Despite their key role as caretakers, housekeepers and farmers feeding the world and ensuring food for their communities, 70% of the world’s hungry are women and girls. FIAN International and FIAN Nepal are publishing a study that examines the underlying reasons for such discrepancy and proposes some ways forward. Written by researcher Arianna Porrone, the study takes a look at the Nepal Right to Food and Food Sovereignty Act, 2075, approved on 25 September in 2018.
The first part of the study makes an introduction abouts feminist critical theories of international human rights law. Next, the study questions whether the current legal framework on women’s rights is an efficient and adequate body to answer to rural women’s marginality and whether another configuration against feminist theories is possible. Finally, Porrone’s analysis underlines that whilst Nepal’s legal framework on the right to food is cutting-edge, a number of recommendations based on feminist stances may help develop a more thriving, thoughtful national plan: One able to ensure a societal shift in thinking of gender roles and of gender dynamics, as well as to acknowledge rural women’s agency and capabilities.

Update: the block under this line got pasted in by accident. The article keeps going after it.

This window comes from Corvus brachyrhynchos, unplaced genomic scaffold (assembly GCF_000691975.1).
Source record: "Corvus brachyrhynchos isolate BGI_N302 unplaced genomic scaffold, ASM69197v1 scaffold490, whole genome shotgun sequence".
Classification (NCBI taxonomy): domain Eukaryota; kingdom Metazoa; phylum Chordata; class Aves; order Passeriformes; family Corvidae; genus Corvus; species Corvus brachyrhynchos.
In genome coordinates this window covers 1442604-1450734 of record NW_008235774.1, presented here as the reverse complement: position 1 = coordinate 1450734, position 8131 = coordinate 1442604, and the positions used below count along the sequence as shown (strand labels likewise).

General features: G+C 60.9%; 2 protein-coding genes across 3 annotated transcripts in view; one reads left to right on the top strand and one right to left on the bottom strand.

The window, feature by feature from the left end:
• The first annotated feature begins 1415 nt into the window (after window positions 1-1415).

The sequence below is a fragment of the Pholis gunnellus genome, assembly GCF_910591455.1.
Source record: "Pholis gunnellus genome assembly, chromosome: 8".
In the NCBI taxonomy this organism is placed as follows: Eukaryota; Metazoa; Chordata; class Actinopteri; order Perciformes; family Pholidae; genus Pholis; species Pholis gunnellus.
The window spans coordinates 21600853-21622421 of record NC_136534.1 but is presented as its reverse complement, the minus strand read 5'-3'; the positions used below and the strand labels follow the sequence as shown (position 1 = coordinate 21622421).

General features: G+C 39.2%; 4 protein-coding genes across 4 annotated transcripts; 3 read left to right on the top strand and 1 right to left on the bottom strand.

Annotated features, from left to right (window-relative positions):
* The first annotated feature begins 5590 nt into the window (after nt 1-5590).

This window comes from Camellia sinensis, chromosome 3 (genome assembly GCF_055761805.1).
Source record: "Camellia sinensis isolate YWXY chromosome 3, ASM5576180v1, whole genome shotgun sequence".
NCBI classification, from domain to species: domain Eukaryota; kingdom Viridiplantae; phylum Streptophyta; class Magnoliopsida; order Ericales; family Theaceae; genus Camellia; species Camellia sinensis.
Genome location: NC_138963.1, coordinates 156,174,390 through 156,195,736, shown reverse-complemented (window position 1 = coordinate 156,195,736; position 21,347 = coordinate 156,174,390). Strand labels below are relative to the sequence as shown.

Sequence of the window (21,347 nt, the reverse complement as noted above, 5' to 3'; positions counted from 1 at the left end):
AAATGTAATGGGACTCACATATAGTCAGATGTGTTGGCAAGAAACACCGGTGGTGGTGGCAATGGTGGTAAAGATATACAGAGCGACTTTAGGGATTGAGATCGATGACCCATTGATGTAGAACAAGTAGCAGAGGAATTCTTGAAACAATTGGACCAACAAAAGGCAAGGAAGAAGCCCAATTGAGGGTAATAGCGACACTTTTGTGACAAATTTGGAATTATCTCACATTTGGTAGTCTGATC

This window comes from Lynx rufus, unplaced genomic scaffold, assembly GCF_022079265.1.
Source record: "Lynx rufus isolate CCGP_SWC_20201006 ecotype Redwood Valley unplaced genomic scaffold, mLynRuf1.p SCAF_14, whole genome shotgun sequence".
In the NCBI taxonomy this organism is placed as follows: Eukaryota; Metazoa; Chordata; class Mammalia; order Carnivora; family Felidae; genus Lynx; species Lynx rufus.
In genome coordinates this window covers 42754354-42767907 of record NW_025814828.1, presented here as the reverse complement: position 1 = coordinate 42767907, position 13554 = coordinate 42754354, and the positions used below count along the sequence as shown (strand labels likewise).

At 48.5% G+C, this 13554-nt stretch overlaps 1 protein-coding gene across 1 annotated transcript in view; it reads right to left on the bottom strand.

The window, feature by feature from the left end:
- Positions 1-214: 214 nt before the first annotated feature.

You can download the study here.